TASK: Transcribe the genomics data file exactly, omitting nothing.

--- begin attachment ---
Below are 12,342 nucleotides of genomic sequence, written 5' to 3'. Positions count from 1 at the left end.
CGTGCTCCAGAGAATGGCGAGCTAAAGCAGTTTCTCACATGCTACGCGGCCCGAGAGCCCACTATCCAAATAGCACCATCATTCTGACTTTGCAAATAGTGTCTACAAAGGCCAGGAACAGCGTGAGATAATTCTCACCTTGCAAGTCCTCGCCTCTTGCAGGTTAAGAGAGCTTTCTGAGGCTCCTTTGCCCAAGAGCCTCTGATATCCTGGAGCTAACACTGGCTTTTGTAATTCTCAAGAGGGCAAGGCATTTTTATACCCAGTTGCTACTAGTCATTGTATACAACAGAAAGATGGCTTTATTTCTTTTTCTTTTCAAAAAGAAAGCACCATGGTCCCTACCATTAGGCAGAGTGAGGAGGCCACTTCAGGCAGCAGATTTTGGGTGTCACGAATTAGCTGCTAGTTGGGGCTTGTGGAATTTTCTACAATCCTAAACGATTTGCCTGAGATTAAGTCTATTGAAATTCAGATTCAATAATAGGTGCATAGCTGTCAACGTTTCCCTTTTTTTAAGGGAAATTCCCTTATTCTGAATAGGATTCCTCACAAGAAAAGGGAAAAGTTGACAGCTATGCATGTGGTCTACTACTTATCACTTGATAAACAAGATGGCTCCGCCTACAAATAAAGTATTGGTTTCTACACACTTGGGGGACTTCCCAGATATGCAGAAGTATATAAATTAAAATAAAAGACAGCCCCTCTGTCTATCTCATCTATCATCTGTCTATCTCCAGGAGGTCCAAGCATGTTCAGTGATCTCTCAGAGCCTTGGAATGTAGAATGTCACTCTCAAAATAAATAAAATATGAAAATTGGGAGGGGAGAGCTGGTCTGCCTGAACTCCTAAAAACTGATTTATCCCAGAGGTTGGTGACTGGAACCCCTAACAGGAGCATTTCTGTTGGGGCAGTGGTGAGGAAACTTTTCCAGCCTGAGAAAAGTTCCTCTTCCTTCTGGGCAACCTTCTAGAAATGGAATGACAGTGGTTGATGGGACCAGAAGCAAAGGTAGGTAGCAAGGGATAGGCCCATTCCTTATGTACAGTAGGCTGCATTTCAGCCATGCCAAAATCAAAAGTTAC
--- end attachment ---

Below are 12,342 nucleotides of genomic sequence, written 5' to 3'. Positions count from 1 at the left end.
CGTGCTCCAGAGAATGGCGAGCTAAAGCAGTTTCTCACATGCTACGCGGCCCGAGAGCCCACTATCCAAATAGCACCATCATTCTGACTTTGCAAATAGTGTCTACAAAGGCCAGGAACAGCGTGAGATAATTCTCACCTTGCAAGTCCTCGCCTCTTGCAGGTTAAGAGAGCTTTCTGAGGCTCCTTTGCCCAAGAGCCTCTGATATCCTGGAGCTAACACTGGCTTTTGTAATTCTCAAGAGGGCAAGGCATTTTTATACCCAGTTGCTACTAGTCATTGTATACAACAGAAAGATGGCTTTATTTCTTTTTCTTTTCAAAAAGAAAGCACCATGGTCCCTACCATTAGGCAGAGTGAGGAGGCCACTTCAGGCAGCAGATTTTGGGTGTCACGAATTAGCTGCTAGTTGGGGCTTGTGGAATTTTCTACAATCCTAAACGATTTGCCTGAGATTAAGTCTATTGAAATTCAGATTCAATAATAGGTGCATAGCTGTCAACGTTTCCCTTTTTTTAAGGGAAATTCCCTTATTCTGAATAGGATTCCTCACAAGAAAAGGGAAAAGTTGACAGCTATGCATGTGGTCTACTACTTATCACTTGATAAACAAGATGGCTCCGCCTACAAATAAAGTATTGGTTTCTACACACTTGGGGGACTTCCCAGATATGCAGAAGTATATAAATTAAAATAAAAGACAGCCCCTCTGTCTATCTCATCTATCATCTGTCTATCTCCAGGAGGTCCAAGCATGTTCAGTGATCTCTCAGAGCCTTGGAATGTAGAATGTCACTCTCAAAATAAATAAAATATGAAAATTGGGAGGGGAGAGCTGGTCTGCCTGAACTCCTAAAAACTGATTTATCCCAGAGGTTGGTGACTGGAACCCCTAACAGGAGCATTTCTGTTGGGGCAGTGGTGAGGAAACTTTTCCAGCCTGAGAAAAGTTCCTCTTCCTTCTGGGCAACCTTCTAGAAATGGAATGACAGTGGTTGATGGGACCAGAAGCAAAGGTAGGTAGCAAGGGATAGGCCCATTCCTTATGTACAGTAGGCTGCATTTCAGCCATGCCAAAATCAAAAGTTAC